If you are wanting to ski powder, you should cat-ski in the Monashee Mountains, the first high range to greet moisture-laden clouds from the Pacific Ocean as they pass over the interior of British Columbia. There is always powder snow in the Monashees.
Once you’re finally up there, snow and terrain abound. The lodge and separate sleeping quarters are full of pleasures: hot tubs (two, both outdoors, covered and uncovered), massage therapists, dining room, staff of 15, pool table, gear store, two bars, excellent wine list, on-slope photographer, en-suite bathrooms and showers in every room, in-house chef (Dave, a mad snowmobiler) and baker (Fiona, a rock climber with Haida tattoos on her precision-cut triceps, who I meet as she returns to the kitchen from the hot tub in her bikini top to make a rhubarb compote and pistachio crème anglaise for her caramel meringue – oh, and, where was I?, a large screen TV on which to view the day’s crop of video ski-porn, which is what everyone does before and after dinner each evening, all the while oohing and mmming and saying things such as “when you land that fakey, then we’ll talk.” This is a ski vacation. It’s total immersion. You would be surprised how engaging a conversation about refurbishing a set of snowcat treads can be.
One of the things people talk about in the back of a snowcat as they trundle their way to the top of a mountain 10 and 12 times a day is whether helicopter skiing is better than cat-skiing. It’s certainly more expensive: a minimum of $6,700 for four days of bare-bones heli-skiing vs. a bargain of between $2,000 and $3,200 for the same stretch in a cat (January is cat-skiing high season, but it snows until April). Helicopters get higher faster, but they can’t fly when it’s foggy or snowing heavily, whereas a cat can roll in any weather. There is some (debatable) thinking that cat-skiing is safer. Helicopter guides frequently have to make quick decisions about whether a slope is safe to ski, within a vast flyable territory, whereas a cat guide has more time to assess conditions in a smaller territory that he moves through every day. Cat guides certainly seem calmer, and they last longer in the job.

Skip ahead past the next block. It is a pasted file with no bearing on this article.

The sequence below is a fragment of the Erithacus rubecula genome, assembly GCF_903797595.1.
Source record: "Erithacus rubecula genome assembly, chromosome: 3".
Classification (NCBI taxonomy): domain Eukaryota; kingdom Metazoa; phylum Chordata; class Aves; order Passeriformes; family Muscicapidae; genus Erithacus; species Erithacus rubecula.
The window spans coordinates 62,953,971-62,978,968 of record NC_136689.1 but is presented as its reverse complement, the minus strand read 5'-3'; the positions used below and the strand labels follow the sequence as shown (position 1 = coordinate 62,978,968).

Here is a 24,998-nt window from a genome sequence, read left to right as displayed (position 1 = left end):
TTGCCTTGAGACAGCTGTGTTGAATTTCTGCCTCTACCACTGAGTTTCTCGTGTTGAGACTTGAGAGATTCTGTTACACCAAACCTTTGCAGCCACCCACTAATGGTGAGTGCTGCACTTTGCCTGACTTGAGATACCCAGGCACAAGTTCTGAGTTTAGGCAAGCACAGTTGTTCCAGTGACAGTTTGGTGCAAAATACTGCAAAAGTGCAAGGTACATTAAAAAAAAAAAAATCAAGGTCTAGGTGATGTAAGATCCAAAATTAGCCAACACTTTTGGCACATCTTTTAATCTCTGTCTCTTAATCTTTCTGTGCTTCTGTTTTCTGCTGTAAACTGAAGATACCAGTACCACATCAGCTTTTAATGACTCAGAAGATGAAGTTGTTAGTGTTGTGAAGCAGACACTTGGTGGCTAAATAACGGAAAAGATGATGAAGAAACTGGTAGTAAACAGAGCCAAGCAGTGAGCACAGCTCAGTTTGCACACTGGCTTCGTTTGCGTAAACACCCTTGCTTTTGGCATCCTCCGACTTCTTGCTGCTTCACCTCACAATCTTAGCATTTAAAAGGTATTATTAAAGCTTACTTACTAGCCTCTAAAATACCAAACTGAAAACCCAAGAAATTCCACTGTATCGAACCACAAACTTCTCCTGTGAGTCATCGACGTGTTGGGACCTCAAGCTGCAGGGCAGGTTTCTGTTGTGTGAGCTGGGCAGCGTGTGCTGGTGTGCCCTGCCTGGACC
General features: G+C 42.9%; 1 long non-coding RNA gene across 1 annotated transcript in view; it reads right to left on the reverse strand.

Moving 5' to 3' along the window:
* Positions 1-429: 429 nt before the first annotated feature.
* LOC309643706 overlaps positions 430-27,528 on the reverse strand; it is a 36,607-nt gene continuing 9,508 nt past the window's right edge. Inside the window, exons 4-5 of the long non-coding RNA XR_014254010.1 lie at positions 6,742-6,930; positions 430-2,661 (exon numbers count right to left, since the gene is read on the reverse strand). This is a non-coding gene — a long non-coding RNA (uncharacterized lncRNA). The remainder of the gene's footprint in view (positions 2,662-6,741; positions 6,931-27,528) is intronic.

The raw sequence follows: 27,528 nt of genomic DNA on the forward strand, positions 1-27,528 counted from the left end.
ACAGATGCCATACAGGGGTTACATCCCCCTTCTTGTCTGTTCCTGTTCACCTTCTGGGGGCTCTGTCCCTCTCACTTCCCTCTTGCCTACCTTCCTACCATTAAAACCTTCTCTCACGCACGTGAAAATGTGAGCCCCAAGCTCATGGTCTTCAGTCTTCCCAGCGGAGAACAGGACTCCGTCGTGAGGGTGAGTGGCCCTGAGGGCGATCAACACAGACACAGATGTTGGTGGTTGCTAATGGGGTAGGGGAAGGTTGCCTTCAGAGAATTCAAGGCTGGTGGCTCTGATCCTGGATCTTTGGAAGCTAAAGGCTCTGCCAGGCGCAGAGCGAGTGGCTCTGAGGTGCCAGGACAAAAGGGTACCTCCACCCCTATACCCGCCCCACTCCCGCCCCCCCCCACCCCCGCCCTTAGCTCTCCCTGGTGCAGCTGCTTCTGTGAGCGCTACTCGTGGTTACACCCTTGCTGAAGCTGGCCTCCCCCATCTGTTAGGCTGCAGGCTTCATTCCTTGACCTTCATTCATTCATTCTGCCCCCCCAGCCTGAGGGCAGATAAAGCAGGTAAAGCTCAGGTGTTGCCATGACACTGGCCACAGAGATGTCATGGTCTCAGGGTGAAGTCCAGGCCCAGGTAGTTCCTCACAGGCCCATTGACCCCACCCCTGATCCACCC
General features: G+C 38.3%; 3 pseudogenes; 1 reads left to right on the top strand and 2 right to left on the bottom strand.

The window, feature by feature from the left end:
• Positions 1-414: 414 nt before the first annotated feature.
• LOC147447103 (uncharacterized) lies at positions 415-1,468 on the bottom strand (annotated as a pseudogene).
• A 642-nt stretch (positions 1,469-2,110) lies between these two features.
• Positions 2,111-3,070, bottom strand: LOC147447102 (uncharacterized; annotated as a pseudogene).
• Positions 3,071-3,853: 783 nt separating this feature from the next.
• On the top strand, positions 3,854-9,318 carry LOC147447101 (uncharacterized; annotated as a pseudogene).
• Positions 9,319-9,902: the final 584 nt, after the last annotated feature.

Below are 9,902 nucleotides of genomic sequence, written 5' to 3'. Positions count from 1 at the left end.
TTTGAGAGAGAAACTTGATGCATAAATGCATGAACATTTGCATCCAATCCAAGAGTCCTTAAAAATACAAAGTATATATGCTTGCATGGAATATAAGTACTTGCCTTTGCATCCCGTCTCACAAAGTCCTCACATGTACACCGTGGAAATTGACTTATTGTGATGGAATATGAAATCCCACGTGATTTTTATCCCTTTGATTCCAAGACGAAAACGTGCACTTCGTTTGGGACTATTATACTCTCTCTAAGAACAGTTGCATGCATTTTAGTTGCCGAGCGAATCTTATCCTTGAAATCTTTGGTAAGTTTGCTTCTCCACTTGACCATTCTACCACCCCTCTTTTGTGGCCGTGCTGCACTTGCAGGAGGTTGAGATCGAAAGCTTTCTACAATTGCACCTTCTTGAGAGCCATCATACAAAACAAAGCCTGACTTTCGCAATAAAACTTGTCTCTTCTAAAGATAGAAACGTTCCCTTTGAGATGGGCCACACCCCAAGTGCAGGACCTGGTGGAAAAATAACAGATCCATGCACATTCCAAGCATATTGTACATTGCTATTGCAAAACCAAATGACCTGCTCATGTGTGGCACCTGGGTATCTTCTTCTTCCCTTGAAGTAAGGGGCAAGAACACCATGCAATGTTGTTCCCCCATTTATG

Karl Klassen, the chief guide at Monashee Powder, spends half his time as the Canadian Avalanche Association’s public warnings manager in Revelstoke. He has been in the guiding game 30 years, and sees his delicate and difficult job as “putting together a well-thought-out risk management plan” that will keep his clients both safe and happy. He also brings his 10-year-old son up to the Monashees. Having observed him in sober action and meticulous daily guide meetings, I would let him guide mine as well.
What I remember best about the Monashees were the last runs we took. We’d been skiing for two days under cloudless skies – at least 23 runs, some 6,400 metres of vertical, through trees thick and thin, down wide bowls, even off half a dozen peaks that normally don’t get skied more than twice in two years. But on the third and last morning the lodge was solidly fogged in.
We climbed into the cat and made our way up the ghostly mountain. You could just see tracks from the previous day in the woods, artifacts proving we had been there.
Then the cat poked through the cloud cover, and we climbed onto a bright peak to ski a slope called Epiphany. Karl Klassen told a joke. “What’s the difference between God and a mountain guide?” he asked. “God doesn’t think of himself as a mountain guide.” We laughed anyway. Then Karl showed us what we were going to ski, hazards to watch for, and where to head so that we all got fresh snow but still ended up together at the bottom. He did not mean it as a metaphor, but maybe it was. Maybe the metaphor is one reason people like to ski.
Below us, the valley was filled with boiling cloud. But up above we could see for miles. For a few moments it was all ours, and it skied that way, too.